Scott - What type of guitars do you play and why?

John – With everything, as my tastes and style has evolved over the years, so have my tools, mainly the guitars that help me get the job done. The 80’s were filled with Jackson, my beloved “Zebra” Charvel, ESP, Ibanez, etc. The past 15 or so years I’ve been playing PRS Core Custom 24 guitars as well as more recently Fender Elite Strat’s (HSS). As much as I enjoyed the Floyd trem based guitars of the early years for serious whammy bar aggression, I have moved to these newer, next gen non-locking trem system guitars and like them much more. Trems have become such a huge part of who I am as a player, a way to help me express, that I don’t envision ever going to a non-trem guitar. I’ve recently been looking into a new guitar to take me on the next leg of my journey. Stay tuned…

Scott - What type of amps and effects are you using playing live compared to the studio?

John – Over the decades, I’ve always been a tube amp guy. Many 50W and 100W Marshall’s. From Plexi, JMP, to JCM 800 amps. Some modified, some unmodified. Mesa Boogie, etc. When I was preparing to start tracking for “Undiscovered World” I wanted to find something that I could use to get a much more diverse array of very customizable sounds. Through my research I decided on a modeler, the Fractal AXE-FXll XL+, a HUGE departure for me. I figured that if this “amp” can cover such a range of sounds that it attracts guitarists from country players, to Alex Lifeson of Rush, to Metallica, it is worth a listen. I ordered a unit and as soon as I plugged in and heard the amazing array of amps that this modeler produces, the feel as well as sound and the almost endless “tweakability” of each, I knew I found my sound of the future. This unit is also loaded full of top-notch studio quality processing, from lush chorus, to amazing reverbs and delays to name a few. In the studio I plug the Axe-Fx directly into the interface to feed my DAW. I can also run a second out to a power amp and play through a Marshall 4x12 if I need more of an ‘amp vibe’. My live setup is the same. Send direct to FOH and monitor on stage through stereo power amp into Marshall 4x12 cabs.





Scott - What is the name of your recording software and guitar effects that you use in the Studio to get your guitar tones and lead tones? You know, what’s in your special sauce?

John – As I said, I use the Fractal unit for all guitar tones. There are so many amps and speaker cabs to choose from all in one box. For rhythm guitars on many tracks I used a tweaked out 5150 head sim, for leads I depended on a Friedman amp. I also used different amps like Marshall plexi’s for double-tracking and Fender and Mesa for clean tones.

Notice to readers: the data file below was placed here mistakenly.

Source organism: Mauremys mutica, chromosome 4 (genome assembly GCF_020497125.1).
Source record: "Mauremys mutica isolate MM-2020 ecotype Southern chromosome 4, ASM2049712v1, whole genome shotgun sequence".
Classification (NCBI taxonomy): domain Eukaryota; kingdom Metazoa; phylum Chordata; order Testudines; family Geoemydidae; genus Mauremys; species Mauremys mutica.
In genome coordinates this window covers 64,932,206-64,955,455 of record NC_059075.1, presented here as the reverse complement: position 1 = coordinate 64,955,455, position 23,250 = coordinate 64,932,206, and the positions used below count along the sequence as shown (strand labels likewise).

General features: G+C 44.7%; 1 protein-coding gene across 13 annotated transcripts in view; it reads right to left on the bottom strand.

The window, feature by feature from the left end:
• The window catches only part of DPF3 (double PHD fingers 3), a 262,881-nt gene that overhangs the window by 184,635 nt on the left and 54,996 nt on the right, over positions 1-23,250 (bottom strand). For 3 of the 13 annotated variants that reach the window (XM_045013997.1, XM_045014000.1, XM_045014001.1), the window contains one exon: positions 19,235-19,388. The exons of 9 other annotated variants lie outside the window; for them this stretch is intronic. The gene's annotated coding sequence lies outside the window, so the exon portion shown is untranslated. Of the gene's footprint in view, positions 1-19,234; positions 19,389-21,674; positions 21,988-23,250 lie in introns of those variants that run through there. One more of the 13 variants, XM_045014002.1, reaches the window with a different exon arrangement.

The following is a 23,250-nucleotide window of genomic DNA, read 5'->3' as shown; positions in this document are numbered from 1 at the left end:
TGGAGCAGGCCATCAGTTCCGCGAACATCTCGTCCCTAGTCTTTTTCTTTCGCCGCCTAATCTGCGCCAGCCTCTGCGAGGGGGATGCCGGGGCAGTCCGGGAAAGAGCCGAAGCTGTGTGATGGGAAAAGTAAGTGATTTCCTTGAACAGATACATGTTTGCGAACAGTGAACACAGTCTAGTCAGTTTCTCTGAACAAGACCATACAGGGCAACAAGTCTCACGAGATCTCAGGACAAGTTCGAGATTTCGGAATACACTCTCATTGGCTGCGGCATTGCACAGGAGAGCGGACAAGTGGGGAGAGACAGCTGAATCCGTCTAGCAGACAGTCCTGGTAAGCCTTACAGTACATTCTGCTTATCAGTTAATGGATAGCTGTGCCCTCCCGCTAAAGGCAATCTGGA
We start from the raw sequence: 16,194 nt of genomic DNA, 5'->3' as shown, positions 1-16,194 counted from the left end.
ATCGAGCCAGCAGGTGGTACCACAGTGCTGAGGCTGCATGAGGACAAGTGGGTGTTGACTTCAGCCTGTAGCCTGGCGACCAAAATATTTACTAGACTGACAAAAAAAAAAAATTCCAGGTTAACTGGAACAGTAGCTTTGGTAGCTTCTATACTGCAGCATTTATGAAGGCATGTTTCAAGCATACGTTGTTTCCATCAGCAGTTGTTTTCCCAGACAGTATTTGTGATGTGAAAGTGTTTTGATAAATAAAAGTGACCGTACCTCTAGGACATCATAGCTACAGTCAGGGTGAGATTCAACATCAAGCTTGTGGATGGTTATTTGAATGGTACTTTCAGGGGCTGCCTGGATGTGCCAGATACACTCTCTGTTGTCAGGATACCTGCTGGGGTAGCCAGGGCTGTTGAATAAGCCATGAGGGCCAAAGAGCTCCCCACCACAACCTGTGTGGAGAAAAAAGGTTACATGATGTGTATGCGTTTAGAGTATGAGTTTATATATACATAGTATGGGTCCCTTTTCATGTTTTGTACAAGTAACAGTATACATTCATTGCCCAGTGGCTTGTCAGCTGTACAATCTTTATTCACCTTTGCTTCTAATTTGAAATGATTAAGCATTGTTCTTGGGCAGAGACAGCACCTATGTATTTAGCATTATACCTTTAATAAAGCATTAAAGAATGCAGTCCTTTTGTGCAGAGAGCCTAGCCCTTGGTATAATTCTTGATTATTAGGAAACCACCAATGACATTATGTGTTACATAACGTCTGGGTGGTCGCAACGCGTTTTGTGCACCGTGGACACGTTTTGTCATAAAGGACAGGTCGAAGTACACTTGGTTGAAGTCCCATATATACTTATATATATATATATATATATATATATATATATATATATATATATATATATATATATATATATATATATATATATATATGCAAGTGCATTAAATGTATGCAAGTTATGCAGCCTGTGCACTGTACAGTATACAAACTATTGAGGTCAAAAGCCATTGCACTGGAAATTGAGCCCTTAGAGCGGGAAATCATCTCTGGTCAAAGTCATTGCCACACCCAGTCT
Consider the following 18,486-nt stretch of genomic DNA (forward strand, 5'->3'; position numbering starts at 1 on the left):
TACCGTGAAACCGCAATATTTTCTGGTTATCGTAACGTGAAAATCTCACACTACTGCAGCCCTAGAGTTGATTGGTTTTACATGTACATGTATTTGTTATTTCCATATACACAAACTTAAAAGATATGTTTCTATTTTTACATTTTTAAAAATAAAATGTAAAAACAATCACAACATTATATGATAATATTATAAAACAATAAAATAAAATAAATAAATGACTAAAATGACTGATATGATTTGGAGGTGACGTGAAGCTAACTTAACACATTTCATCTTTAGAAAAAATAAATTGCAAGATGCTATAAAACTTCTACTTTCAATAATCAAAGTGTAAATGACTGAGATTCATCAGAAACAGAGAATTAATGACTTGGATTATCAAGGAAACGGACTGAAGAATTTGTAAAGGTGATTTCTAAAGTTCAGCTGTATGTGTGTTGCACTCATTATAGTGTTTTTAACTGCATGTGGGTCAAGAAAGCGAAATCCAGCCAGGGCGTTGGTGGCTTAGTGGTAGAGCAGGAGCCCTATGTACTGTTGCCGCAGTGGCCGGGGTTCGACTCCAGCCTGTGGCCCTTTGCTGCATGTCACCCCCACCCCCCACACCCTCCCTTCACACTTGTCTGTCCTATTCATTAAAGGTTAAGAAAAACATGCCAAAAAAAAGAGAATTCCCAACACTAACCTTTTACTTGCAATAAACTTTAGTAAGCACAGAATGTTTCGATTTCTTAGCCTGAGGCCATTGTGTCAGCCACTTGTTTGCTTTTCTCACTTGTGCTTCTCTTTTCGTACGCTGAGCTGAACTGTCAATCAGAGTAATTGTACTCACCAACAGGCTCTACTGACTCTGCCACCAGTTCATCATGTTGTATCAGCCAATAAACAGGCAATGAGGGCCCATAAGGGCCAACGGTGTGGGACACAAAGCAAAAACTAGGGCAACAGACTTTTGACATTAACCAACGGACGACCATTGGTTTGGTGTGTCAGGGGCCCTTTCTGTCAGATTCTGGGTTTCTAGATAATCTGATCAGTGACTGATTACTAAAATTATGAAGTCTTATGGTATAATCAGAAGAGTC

My DAW software is Mark of the Unicorn “Digital Performer”. It is a recording software package that I’ve used for many years. It is very powerful and also allows me to slave to and lay down midi performances as well as triggering keyboard samples which come mostly from “Reason” from Propellerhead. Effects processing that I gravitate toward and sounds the best to my ears in the DAW come from Plugin-Alliance. I believe there was an instance of Brainworx SSL 4000 E Console on every track. It really took the “digital” edge off of the tracks. I also love the Pro-Q from FabFilter. It is such an amazing and powerful equalizer with dynamic options as well. I also leaned heavily on the Brainworx “Townhouse” compressor and for a flavored compression the Acme Audio XLA-3.

Scott – Who are you listening to that is new to you with great appreciation?

John – There are so many incredibly talented, little-known guitarists that you can find online these days. I’m learning new musical concepts and styles from jazz guys like Jens Larsen, fusion guys like Tim Miller… I’ve been listening to (and watching) amazing guitarists like Guthrie Govan, Tom Quayle, Matteo Mancuso, Jack Gardiner and many more. I’m currently in a mode where I am learning everything I can find to further improve and evolve my playing. These guys are supplying the drive and inspiration.





Scott - What are John Hahn's goals for 2021 and anything else in your life you would like to highlight moving forward?

John - For 2021 I would like to generate more exposure for my new CD as I feel it is a very strong release and represents a snapshot of where I am as a player and writer at this moment. I’m extremely proud of the final product. I believe “Undiscovered World” will really appeal to many and significantly grow a fan base. The issue is getting the music to the ears of a potential audience. The struggle is that the internet is saturated with musicians trying to break into relevance in their given genre, and with the current mindset of the potential listener in this new age of instant gratification, for some, there is no patience to give a new band or song a chance. If they click at all, it may be to listen for 5-10 seconds. If they don’t get it by then it’s off to the next thing. I need to grab their attention and hold it so my new release doesn’t simply fade and remain an “Undiscovered World”.